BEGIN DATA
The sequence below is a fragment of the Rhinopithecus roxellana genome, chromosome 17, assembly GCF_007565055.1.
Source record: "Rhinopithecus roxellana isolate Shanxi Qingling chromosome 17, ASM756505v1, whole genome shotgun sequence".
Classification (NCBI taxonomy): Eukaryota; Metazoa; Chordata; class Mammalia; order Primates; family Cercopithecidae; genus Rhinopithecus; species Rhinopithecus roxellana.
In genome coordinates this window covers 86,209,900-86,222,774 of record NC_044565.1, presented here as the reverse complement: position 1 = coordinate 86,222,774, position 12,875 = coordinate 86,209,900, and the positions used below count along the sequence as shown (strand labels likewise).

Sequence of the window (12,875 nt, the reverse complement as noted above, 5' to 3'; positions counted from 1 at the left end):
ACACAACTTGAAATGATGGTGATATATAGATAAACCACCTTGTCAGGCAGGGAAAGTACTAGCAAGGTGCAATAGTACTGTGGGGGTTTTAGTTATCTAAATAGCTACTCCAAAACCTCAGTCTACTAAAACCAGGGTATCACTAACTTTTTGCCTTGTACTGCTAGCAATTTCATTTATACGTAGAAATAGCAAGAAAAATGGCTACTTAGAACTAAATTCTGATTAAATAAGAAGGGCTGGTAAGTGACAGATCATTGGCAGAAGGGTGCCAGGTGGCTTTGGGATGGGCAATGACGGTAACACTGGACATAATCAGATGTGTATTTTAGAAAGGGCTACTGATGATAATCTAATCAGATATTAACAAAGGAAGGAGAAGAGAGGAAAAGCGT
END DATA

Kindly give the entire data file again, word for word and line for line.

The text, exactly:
The sequence below is a fragment of the Rhinopithecus roxellana genome, chromosome 17, assembly GCF_007565055.1.
Source record: "Rhinopithecus roxellana isolate Shanxi Qingling chromosome 17, ASM756505v1, whole genome shotgun sequence".
Classification (NCBI taxonomy): Eukaryota; Metazoa; Chordata; class Mammalia; order Primates; family Cercopithecidae; genus Rhinopithecus; species Rhinopithecus roxellana.
In genome coordinates this window covers 86,209,900-86,222,774 of record NC_044565.1, presented here as the reverse complement: position 1 = coordinate 86,222,774, position 12,875 = coordinate 86,209,900, and the positions used below count along the sequence as shown (strand labels likewise).

Sequence of the window (12,875 nt, the reverse complement as noted above, 5' to 3'; positions counted from 1 at the left end):
ACACAACTTGAAATGATGGTGATATATAGATAAACCACCTTGTCAGGCAGGGAAAGTACTAGCAAGGTGCAATAGTACTGTGGGGGTTTTAGTTATCTAAATAGCTACTCCAAAACCTCAGTCTACTAAAACCAGGGTATCACTAACTTTTTGCCTTGTACTGCTAGCAATTTCATTTATACGTAGAAATAGCAAGAAAAATGGCTACTTAGAACTAAATTCTGATTAAATAAGAAGGGCTGGTAAGTGACAGATCATTGGCAGAAGGGTGCCAGGTGGCTTTGGGATGGGCAATGACGGTAACACTGGACATAATCAGATGTGTATTTTAGAAAGGGCTACTGATGATAATCTAATCAGATATTAACAAAGGAAGGAGAAGAGAGGAAAAGCGT